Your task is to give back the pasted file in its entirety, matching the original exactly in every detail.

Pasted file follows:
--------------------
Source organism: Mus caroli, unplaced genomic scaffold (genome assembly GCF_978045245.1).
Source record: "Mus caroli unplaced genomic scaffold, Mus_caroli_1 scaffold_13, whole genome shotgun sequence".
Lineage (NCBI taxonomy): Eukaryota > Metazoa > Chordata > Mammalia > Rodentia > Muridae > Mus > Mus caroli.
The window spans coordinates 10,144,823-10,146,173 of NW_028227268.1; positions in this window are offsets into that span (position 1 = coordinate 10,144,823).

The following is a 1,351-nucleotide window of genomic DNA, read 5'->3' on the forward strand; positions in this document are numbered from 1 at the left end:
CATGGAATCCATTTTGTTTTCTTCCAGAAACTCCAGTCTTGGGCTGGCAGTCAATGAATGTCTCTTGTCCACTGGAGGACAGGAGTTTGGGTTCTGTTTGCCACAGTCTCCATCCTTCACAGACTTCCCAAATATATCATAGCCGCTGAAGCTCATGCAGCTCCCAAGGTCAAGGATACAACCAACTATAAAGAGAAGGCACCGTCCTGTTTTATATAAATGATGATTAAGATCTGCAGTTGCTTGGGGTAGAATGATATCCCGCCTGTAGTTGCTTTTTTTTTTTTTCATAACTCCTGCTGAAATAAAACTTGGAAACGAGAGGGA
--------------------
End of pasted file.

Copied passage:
Source organism: Mus caroli, unplaced genomic scaffold (genome assembly GCF_978045245.1).
Source record: "Mus caroli unplaced genomic scaffold, Mus_caroli_1 scaffold_13, whole genome shotgun sequence".
Lineage (NCBI taxonomy): Eukaryota > Metazoa > Chordata > Mammalia > Rodentia > Muridae > Mus > Mus caroli.
The window spans coordinates 10,144,823-10,146,173 of NW_028227268.1; positions in this window are offsets into that span (position 1 = coordinate 10,144,823).

The following is a 1,351-nucleotide window of genomic DNA, read 5'->3' on the forward strand; positions in this document are numbered from 1 at the left end:
CATGGAATCCATTTTGTTTTCTTCCAGAAACTCCAGTCTTGGGCTGGCAGTCAATGAATGTCTCTTGTCCACTGGAGGACAGGAGTTTGGGTTCTGTTTGCCACAGTCTCCATCCTTCACAGACTTCCCAAATATATCATAGCCGCTGAAGCTCATGCAGCTCCCAAGGTCAAGGATACAACCAACTATAAAGAGAAGGCACCGTCCTGTTTTATATAAATGATGATTAAGATCTGCAGTTGCTTGGGGTAGAATGATATCCCGCCTGTAGTTGCTTTTTTTTTTTTTCATAACTCCTGCTGAAATAAAACTTGGAAACGAGAGGGA